The sophistry of Mr. Samuel Okudzeto-Ablakwa, who rather gratuitously faulted President Akufo-Addo for highlighting the successful initiative of the ECOWAS leaders in getting rid of the Gambian dictator, Mr. Yahya Jammeh, supposedly at the expense of protracted chieftaincy hostilities in the northern regional township of Bimbilla, was nothing short of the abjectly and downright preposterous. And on the latter score must also be promptly highlighted the fact that last week when Mr. Okudzeto-Ablakwa took to the floor of the House to pay glowing tribute to Messrs. Akufo-Addo and Mahama for having displayed laudable leadership acumen in facilitating the peaceful ousting of President Jammeh, at absolutely no point or moment in his tribute did the National Democratic Congress’ Member of Parliament from Tongu-North reference the conflict in Bimbilla. Instead, he expansively dwelt on the purported discovery of an “African Solution” to an “African Problem.”
And so it is very hypocritical for him to have expected President Nana Addo Dankwa Akufo-Addo to have discussed a purely international conflict resolution in the same breath as the Bimbilla conflict, knowing fully well that during the 8 years that the National Democratic Congress held the reins of governance, a lot could have been done by Presidents John Evans Atta-Mills and John Dramani Mahama to stem the protracted tide of violence in Bimbilla. Of course, most Ghanaians are well aware of the fact that some NDC heavyweights, including Dr. Mohammed Ibn Chambas, the Special Representative of the United Nations Secretary-General in West Africa and the Sahel Region, have been fingered as incessantly fanning the flames of internecine violence in Bimbilla (See “Bimbilla Clashes: Blame Ibn Chambas – Kingmakers” Classfmonline.com / Ghanaweb.com 2/15/17).
This is rather ironic, in view of the fact that Mr. Ibn Chambas was appointed to his present job precisely because of his purported diplomatic skills as a conflict resolver. Mr. Okudzeto-Ablakwa also sophistically argues that since President Akufo-Addo underscored the theme of unity in his speech vis-à-vis this year’s scheduled celebration of the 60th Independence Anniversary of Ghana, Nana Akufo-Addo ought to have, somehow, pretended that all was hunky-dory and that the Mahama regime had not created the Stygian economic mess with which the newly elected New Patriotic Party government is confronted. It is only an NDC fanatic who can reason this outlandishly. And yet, Mr. Okudzeto-Ablakwa would have his audiences believe that President Akufo-Addo’s maiden SONA was the most partisan in recent years.
It did not get any better when Mr. Cassiel Ato Forson, the former Deputy Finance Minister, sought to downplay the virtual bankrupting of the country’s economy by his former boss. Thus, to President Akufo-Addo’s statement that the nation’s debt-to-GDP ratio currently stands at an apocalyptic 74-percent, Mr. Ato Forson lamely responded that the latest government expenditure figures for the 2015-16 fiscal year were not yet in, as if the final tallying of the latter would make a heck of any difference. But wait until you also learn that in just 8 years, the government of the National Democratic Congress racked up a debt stock of GH₵ 122 billion, a debt stock that was higher than all debts incurred by postcolonial Ghanaian governments since 1957. At GH₵ 14.1 billion, the interest on this debt alone could take another generation or two to liquidate or amortize.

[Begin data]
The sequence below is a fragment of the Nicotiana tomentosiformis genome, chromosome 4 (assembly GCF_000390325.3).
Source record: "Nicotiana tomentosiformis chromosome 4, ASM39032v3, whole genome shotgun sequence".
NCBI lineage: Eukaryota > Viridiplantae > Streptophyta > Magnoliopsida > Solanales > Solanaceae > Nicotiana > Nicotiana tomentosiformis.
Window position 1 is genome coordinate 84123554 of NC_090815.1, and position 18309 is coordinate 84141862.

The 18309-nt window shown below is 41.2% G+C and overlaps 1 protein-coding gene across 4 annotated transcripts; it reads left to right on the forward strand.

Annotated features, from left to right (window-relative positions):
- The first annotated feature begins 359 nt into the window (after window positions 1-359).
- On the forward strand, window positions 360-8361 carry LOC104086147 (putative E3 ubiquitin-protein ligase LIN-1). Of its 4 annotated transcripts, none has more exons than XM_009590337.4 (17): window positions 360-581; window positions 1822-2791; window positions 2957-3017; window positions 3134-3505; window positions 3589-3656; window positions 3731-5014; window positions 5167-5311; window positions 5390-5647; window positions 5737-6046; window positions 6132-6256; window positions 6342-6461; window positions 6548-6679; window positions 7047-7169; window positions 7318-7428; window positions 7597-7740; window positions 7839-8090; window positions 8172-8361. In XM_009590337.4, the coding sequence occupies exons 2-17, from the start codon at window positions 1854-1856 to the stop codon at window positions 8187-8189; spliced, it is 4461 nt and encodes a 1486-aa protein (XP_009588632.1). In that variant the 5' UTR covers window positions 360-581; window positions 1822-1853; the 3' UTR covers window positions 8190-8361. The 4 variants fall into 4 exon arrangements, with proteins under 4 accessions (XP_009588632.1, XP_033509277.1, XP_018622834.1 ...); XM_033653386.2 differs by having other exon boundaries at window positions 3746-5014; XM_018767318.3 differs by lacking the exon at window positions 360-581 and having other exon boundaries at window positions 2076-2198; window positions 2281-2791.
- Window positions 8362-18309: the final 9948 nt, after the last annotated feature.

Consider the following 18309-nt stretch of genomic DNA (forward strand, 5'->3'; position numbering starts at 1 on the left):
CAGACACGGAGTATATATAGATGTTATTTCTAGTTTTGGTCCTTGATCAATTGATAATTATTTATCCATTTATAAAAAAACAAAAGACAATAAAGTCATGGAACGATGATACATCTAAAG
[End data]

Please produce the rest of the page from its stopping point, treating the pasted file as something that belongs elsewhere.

It was also pathetically ironic to hear Mr. Ato Forson accuse the Akufo-Addo Administration of having a “hidden motive,” when it was actually the government whose taxpayer finances he helped to manage, or rather to grossly mismanage, that deviously hid an excess spending of GH₵ 7 billion from the incoming Akufo-Addo government. One does not know what the former Deputy Finance Minister means, when the NDC-MP from Ajumako-Enyan-Essiam counsels the President to “paint a holistic picture” of the present state of the nation’s economy, if he wants to engage the parliamentary opposition in a robust and healthy debate. Well, the fact of the matter is that not much is left to discuss vis-à-vis an economy that is effectively nonexistent, once salary and wage arrears and interest and judgment-debt payments have been settled.
To hear President Akufo-Addo tell it, 99.6-percent of all government revenue goes into debt payments of the preceding kinds. What kind of meaningful economic development can one talk about on the strength or basis of 0.4-percent of public revenue?
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